What is Extended Producer Responsibility Legislation?
EPR is an environmental protection strategy to reach an environmental objective of a decreased total environmental impact of a product, by making the manufacturer of the product responsible for the entire life-cycle of the product and especially for the take-back, recycling and final disposal.
The European Union, the USA and Canada have implemented product legislation to minimize the environmental impact when placing goods on the market. Electronics items become known as WEEE when they enter the waste stream and must be handled correctly, as must batteries and any packaging that the products were sold in.
Countries each have their own methods of ensuring producer responsibility, from fees based on quantities sold, the mandatory joining of a collective organisation or proof of products taken back by the producer. Accerio will assess your business model and advise and implement the best solutions for your company.
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Requires producers to register in each country where they have obligations. It also requires them to report products placed on market as well as finance the collection and recycling or reuse of these goods at product end of life.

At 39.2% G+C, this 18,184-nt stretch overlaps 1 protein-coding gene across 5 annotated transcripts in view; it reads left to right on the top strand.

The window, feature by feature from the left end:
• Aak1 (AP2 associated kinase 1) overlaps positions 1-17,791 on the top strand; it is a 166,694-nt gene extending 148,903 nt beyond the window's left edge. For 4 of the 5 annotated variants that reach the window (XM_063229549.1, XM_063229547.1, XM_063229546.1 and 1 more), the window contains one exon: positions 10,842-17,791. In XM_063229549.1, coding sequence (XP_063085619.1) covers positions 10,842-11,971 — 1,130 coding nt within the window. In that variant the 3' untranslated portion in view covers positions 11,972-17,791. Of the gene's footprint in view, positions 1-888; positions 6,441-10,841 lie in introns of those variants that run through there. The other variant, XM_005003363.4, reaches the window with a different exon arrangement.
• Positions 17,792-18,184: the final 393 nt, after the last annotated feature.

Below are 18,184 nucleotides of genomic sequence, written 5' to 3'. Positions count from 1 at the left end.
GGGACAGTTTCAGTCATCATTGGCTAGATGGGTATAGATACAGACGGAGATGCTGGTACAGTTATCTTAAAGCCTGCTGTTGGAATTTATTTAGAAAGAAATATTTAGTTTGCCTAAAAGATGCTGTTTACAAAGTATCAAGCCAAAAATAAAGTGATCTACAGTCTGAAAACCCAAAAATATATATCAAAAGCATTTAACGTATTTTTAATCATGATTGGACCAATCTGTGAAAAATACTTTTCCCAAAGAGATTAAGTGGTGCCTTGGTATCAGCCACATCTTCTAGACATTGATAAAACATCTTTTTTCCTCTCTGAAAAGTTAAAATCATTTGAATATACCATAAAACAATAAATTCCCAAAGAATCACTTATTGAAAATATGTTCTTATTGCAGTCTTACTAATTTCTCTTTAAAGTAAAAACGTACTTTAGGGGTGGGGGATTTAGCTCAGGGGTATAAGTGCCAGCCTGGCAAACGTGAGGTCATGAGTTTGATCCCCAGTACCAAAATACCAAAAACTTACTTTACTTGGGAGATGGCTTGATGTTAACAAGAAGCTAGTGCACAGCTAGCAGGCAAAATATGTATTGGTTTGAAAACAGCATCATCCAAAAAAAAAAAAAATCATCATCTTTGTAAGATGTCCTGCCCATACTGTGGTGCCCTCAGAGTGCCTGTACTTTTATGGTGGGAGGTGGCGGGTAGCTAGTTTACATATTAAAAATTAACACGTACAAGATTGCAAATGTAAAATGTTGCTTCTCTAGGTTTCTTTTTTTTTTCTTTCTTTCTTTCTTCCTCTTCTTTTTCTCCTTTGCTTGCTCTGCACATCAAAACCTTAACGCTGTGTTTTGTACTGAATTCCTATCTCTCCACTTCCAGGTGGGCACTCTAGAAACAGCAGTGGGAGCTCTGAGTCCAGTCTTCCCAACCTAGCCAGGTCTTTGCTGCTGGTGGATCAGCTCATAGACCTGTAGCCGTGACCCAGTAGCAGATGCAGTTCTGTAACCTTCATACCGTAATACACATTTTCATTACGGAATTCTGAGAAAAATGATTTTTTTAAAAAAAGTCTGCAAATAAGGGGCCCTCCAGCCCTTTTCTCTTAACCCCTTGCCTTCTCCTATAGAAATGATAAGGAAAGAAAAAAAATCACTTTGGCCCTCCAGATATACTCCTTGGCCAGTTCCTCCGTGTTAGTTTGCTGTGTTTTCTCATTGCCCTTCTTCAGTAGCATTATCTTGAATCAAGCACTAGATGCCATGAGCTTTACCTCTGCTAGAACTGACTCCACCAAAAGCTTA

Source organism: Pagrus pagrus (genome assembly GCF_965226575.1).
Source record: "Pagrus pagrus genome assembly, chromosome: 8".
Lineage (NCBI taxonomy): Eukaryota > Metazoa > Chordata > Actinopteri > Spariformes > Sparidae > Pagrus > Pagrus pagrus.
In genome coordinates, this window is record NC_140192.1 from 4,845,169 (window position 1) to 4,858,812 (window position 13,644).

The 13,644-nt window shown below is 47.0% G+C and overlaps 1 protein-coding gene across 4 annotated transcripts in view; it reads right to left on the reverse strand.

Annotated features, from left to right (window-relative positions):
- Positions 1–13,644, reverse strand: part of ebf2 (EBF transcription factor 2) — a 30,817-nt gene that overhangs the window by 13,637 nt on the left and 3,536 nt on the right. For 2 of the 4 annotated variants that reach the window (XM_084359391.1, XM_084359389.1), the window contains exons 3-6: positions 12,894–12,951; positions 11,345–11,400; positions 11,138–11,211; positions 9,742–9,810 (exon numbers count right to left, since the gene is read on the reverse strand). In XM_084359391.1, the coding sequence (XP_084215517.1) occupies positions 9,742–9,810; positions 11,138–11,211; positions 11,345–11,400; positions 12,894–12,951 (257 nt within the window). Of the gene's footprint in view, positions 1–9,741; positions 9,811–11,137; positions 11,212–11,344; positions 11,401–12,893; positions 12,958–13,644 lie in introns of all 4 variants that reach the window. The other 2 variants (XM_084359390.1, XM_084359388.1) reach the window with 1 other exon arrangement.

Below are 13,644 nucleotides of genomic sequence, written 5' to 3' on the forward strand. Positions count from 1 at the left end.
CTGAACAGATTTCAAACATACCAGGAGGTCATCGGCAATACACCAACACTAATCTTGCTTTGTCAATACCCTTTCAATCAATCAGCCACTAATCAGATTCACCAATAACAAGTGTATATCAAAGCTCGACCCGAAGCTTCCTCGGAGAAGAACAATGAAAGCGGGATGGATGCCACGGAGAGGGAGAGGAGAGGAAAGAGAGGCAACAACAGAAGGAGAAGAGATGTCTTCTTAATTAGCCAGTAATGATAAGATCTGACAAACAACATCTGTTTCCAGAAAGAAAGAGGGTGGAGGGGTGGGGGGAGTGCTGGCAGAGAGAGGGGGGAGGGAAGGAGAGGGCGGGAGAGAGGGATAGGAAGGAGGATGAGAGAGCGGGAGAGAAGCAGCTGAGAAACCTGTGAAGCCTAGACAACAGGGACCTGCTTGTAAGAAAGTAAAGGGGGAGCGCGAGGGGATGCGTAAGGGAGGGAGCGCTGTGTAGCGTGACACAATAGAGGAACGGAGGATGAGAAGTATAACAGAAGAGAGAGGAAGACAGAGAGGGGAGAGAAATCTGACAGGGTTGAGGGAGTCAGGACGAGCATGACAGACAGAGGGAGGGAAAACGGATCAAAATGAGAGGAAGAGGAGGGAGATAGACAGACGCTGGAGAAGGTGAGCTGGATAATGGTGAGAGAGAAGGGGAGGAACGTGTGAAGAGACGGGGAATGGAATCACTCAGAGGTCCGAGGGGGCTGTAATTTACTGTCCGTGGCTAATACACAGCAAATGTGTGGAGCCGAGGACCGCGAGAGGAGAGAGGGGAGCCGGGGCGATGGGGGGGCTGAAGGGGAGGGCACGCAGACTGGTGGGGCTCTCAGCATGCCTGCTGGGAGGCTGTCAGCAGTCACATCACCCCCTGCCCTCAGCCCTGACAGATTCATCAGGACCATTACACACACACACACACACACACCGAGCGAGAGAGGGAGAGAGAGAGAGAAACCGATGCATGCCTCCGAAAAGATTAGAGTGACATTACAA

Requires end of life batteries to be recycled. Also prohibits or limits certain harmful substances in batteries and accumulators. Producers must register and finance the treatment of batteries placed on the market where they have legal obligations.
Prohibits certain harmful substances in packaging. Requires producer financing of recycling and reuse of packaging materials.
North American Environmental Legislation
The Environmental Protection Agency (EPA) is an independent agency of the United States federal government for environmental protection. However, most legislation is implemented state by state.
Environment Canada is the regulatory authority in Canada for e-waste (general Info). This was achieved through the passage of the Canadian Environmental Protection Act (CEPA 1999).
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